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Battlefield V

Platform(s): PC, PlayStation 4, Xbox One
Genre: Action
Publisher: Electronic Arts
Developer: DICE
Release Date: Nov. 20, 2018

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PS4/XOne/PC Preview - 'Battlefield V'

by Cody Medellin on July 6, 2018 @ 2:30 a.m. PDT

Enter mankind's greatest conflict with Battlefield V as the series goes back to its roots with a never-before-seen portrayal of World War 2.

Pre-order Battlefield V

As is the tradition for the past few years, the E3 2018 reveal of a new Battlefield or Battlefront game is accompanied with a closed multiplayer session for selected public use only a few short weeks afterward. The case holds up here, as Battlefield V has a closed alpha to give people an idea of what to expect when the full game launches in a few months. We were lucky enough to get into the closed alpha, which featured two modes that take place on the same map.

Admittedly, the map chosen for the alpha is only memorable because it's snowing, so graphics aficionados can appreciate the light bouncing off the surface and the deformation of the stuff as people crawl, drive and walk over it. The layout of the map isn't that spectacular, as the presence of rolling hills and a few bombed-out train cars has been done to death. Having an otherwise pedestrian map like this puts all of the other game mechanics into focus, and your opinion of it will depend on whether you like the series' recent direction.

In almost all areas, the game feels faster than before. Firing is faster, since guns don't feel like they weigh as much as before. Movement speed is faster, as you can easily get into the thick of a battle without having to spawn in on your squad. Death also comes in faster, as you have bunches of snipers and support trying to use hills for cover. That "time to death" factor is increased when you add in vehicles, which, along with the support soldiers, introduce the idea of almost complete destructibility for just about every structure in the game.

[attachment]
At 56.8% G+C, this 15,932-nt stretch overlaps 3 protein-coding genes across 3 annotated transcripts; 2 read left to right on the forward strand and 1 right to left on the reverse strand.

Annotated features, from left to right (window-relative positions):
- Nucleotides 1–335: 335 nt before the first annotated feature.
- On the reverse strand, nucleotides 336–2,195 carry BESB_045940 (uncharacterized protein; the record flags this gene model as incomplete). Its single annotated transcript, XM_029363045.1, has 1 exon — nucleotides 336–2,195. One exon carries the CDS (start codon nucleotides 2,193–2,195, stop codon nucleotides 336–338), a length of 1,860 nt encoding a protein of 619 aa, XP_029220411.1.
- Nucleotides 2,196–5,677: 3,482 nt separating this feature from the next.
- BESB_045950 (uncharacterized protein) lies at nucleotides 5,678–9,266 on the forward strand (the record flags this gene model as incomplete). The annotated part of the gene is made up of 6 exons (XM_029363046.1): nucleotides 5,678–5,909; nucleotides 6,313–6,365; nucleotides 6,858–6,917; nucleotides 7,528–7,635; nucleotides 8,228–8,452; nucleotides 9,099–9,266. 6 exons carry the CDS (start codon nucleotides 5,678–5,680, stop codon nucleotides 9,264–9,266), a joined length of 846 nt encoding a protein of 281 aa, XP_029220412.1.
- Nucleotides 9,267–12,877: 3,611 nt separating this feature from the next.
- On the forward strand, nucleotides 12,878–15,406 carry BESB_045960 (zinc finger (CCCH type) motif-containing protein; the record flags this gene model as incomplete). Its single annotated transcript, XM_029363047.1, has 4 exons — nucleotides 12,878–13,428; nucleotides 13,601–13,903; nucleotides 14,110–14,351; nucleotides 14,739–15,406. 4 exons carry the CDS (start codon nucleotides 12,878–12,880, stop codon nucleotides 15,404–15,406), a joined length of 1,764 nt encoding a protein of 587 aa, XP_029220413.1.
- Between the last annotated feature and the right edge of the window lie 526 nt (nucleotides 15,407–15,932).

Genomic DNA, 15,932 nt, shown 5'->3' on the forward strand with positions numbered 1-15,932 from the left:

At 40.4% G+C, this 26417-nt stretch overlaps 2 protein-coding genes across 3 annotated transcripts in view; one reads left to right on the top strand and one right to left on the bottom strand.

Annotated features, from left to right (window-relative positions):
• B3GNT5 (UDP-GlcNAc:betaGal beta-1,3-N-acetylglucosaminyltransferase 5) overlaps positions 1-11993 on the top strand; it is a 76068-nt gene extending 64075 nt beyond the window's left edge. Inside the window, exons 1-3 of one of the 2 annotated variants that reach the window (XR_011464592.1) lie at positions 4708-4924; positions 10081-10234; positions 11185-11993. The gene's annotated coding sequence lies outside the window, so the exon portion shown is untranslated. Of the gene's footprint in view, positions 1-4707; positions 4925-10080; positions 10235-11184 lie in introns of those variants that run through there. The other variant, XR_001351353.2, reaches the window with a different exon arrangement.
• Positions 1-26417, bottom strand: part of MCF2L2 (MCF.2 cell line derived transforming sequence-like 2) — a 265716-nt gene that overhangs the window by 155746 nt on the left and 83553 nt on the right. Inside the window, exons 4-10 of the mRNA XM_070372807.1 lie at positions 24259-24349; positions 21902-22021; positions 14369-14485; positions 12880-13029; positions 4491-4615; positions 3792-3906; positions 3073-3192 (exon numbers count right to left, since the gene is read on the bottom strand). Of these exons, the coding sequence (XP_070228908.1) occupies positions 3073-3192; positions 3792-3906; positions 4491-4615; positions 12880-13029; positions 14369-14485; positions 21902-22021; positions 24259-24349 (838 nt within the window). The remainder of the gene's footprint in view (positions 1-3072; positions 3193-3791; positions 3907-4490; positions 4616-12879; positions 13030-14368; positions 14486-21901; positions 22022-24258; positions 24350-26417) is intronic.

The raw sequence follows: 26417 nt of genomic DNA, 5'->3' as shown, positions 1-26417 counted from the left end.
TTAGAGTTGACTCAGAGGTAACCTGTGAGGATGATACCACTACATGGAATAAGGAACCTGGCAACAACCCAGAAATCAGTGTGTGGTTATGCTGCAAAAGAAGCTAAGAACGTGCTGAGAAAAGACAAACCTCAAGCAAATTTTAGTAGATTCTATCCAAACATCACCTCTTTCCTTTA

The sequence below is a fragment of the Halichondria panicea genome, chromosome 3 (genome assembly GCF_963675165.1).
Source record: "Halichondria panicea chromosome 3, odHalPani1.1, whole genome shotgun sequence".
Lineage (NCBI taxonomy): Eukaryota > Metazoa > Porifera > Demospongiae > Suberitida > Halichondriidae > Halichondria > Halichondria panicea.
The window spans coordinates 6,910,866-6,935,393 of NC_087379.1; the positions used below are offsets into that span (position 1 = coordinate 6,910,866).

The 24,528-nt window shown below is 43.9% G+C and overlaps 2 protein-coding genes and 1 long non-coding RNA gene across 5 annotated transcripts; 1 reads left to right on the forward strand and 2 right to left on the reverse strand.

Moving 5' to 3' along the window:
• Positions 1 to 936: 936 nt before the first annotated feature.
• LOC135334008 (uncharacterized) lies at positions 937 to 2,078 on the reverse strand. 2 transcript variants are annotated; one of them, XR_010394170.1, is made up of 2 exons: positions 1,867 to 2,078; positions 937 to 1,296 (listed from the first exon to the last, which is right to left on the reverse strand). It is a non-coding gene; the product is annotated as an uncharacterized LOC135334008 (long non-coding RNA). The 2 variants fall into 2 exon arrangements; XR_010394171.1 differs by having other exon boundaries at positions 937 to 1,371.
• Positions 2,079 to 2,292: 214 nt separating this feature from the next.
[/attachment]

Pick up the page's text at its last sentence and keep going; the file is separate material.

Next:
BF5 also places a much stronger emphasis on squads. Going lone wolf is a surefire way to a quicker death, and the game automatically gives you the option to spawn with a squadmate over doing so at a base. Interestingly, the squad mechanic backfires if you're the last one standing, as dying here means you lose out on the ability to wait for someone to revive you. End-game accolades are also given to an entire squad over specific individuals who have earned milestones.

That use of teamwork and squads is further emphasized by the fact that you start with much less ammo than before. It doesn't take very long before your primary weapon runs dry and you're switching to a sidearm that also gets empty sooner than you think. As such, you'll constantly have to run across the field to find ammo boxes, reducing your need to stay safe in one spot and snipe away. If you still insist on taking that route, however, you have to hope that you have plenty of people in the field who are willing to hand out ammo generously.

As nice as all of that is, there is one sore spot already noticeable in the game: the overuse of long animations. Whenever you're entering a vehicle, you'll go through a whole sequence of opening the vehicle door, jumping in, and preparing everything before you can actually do anything. It looks nice, but because of the game's faster pace, this also means that you're more prone to dying. Reviving fallen allies also suffers from this issue, as you'll see the whole sequence of being helped up and being taken care of while people are constantly shooting at the good Samaritan. Again, it all looks nice, but aside from making people into easier targets, it gives the game pace a stop/start feel that doesn't flow correctly.


Though it is marked as a closed alpha, it should be noted that the game seems to be taxing systems more than Battlefield 1 did. While the performance drop isn't significant, you'll notice that the general frame rate is lower if you have tools running to measure this sort of thing. Also, the game is only really stable using DirectX 11. Trying to run the game on DirectX 12 led to far too many crashes when a match started.

Right now, the community's reaction to Battlefield V is split pretty evenly. Some people appreciate the emphasis on team play and the rampant destructibility of almost every structure you see. They also liked the scarcity of starting ammo, forcing you to rely on finding the supply posts in the field or the kindness of support groups to give you a pack. Others really hate the focus on animations breaking up the gameplay flow and much smaller map sizes compared to past games. It is hard to say which camp is right, but we're hoping to get a clearer picture of that as the game marches toward release.



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